1 February 2002
System Checks Faraway Machines' Health
By Jim Strothman
Eaton, Iconics testing wireless plant-monitoring linkup to multiple remote factories
Imagine you're an engineer charged with overseeing operations at several plants in multiple, far-flung geographic locations. Your job is to monitor meters, relays, and other devices, which can alert you the moment a machine fails or develops other problems.
Now, imagine being able to monitor all the equipment at those far-flung plants by simply watching a handheld readout device in the comfort of your office.
Using its own Pittsburgh-based manufacturing facility as a test bed, Cutler-Hammer has partnered with Windows-based industrial automation software supplier Iconics to enable plant operations and maintenance engineers to do just thatwithout wires.
"I'm sitting here in my office looking at my Compaq pocket PC [a wireless, handheld portable device], which is hooked up to a Cabletron wireless antenna," said David Gianamore, Cutler-Hammer product manager for PowerNet power management software.
"My Compaq is communicating via IEEE 802.3 [a wireless standard] to a server where Iconics' software is resident," Gianamore said. "The Iconics software is talking to power management software made by Cutler-Hammer, which is tied into meters and relays measuring air-conditioning, compresser loads, small motors, and so on. The information goes over Ethernet wirelessly to my handheld portable, which has [Iconics'] Pocket Genesis software installed. I can see loads on all our [plant floor] devices," he said.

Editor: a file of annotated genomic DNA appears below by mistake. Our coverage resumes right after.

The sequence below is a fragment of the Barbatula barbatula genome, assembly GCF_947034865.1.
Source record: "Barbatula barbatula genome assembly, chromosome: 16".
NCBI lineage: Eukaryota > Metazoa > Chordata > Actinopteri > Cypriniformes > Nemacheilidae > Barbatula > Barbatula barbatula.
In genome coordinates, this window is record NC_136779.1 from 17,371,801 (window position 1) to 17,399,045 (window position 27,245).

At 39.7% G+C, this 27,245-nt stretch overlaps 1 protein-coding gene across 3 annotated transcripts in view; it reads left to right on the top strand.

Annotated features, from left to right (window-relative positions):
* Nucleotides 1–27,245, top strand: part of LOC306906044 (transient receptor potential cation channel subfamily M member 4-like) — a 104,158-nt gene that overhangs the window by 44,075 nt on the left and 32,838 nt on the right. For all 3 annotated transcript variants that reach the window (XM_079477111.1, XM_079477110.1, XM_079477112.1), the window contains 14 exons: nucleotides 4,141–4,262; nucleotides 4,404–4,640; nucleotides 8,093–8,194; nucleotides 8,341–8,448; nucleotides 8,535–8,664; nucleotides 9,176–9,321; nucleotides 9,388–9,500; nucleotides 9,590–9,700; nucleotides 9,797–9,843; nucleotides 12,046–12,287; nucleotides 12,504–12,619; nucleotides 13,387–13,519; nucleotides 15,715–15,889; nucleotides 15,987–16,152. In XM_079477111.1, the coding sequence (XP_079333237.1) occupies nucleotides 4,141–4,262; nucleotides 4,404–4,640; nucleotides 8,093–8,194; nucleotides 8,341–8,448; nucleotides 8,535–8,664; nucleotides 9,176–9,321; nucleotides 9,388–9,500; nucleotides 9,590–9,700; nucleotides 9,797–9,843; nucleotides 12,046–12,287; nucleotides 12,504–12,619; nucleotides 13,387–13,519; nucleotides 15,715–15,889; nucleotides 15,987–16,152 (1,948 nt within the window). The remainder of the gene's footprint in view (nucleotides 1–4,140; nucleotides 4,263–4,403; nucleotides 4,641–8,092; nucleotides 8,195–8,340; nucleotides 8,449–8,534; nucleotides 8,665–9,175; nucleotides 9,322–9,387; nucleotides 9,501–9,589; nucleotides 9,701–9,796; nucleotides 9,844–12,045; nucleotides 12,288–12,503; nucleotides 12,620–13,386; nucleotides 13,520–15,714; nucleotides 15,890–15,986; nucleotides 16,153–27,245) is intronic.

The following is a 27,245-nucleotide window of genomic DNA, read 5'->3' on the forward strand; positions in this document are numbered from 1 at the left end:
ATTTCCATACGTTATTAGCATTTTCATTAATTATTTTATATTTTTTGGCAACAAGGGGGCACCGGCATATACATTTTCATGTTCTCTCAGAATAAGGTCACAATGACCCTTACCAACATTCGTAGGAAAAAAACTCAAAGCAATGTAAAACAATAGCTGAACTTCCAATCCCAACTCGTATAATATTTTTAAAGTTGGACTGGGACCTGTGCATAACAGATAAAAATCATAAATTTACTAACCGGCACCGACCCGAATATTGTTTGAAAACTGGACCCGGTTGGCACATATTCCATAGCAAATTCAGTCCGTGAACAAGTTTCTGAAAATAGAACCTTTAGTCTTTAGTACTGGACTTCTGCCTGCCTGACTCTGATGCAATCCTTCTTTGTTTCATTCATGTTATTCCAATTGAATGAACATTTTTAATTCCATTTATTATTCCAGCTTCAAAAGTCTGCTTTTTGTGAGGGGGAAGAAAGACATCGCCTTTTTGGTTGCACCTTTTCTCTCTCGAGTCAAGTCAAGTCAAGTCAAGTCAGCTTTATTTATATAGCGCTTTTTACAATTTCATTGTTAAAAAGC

Iconics' line of Windows-based software is based on the OLE for process control (OPC) industry standard. Its Genesys32 Enterprise Edition works for Windows 95, 98, NT, Millennium, and 2000, while Pocket Genesys targets the Pocket PC and Windows CE.
At last September's ISA EXPO 2001 in Houston, Iconics unveiled Microsoft Pocket PC support for its entire suite of Pocket Genesis products, including alarm and database support. The Iconics applications include Pocket GraphWorX, which performs advanced human-machine interface functions; Pocket AlarmWorX, which provides traditional alarming and acknowledge capabilities; and Pocket TrendWorX, which replays real-time and historical data in trend chart display formats.
Coupling the same wireless technology with the Internet, Gianamore said he could just as easily monitor plant equipment in Denver or anywhere else the Web reaches around the world.
"I have alarm set points, and I can change the set points remotely," Gianamore said. "All are password protected through PowerNet."
Prior to marketing the PowerNet/Iconics combination, Cutler-Hammer, an Eaton company, has been pilot testing it at its Pittsburgh manufacturing plant, as well as at two other Eaton research facilities. Besides its PowerNet power management software, Cutler-Hammer makes protective relays, meters, and other electrical power monitoring hardware.
Cutler-Hammer is the only company using the product right now, Gianamore said, but other customers are showing interest. "The big challenge is having the wireless hub put in. I use Cabletron, but there are other sources, such as Lucent. It's not that expensive," he said.
Most of the big automobile makers have invested in wireless hubs, so the marketing executive views them as initial prospects for Web-based and/or closed loop, PC-based plant floor monitoring systems. IC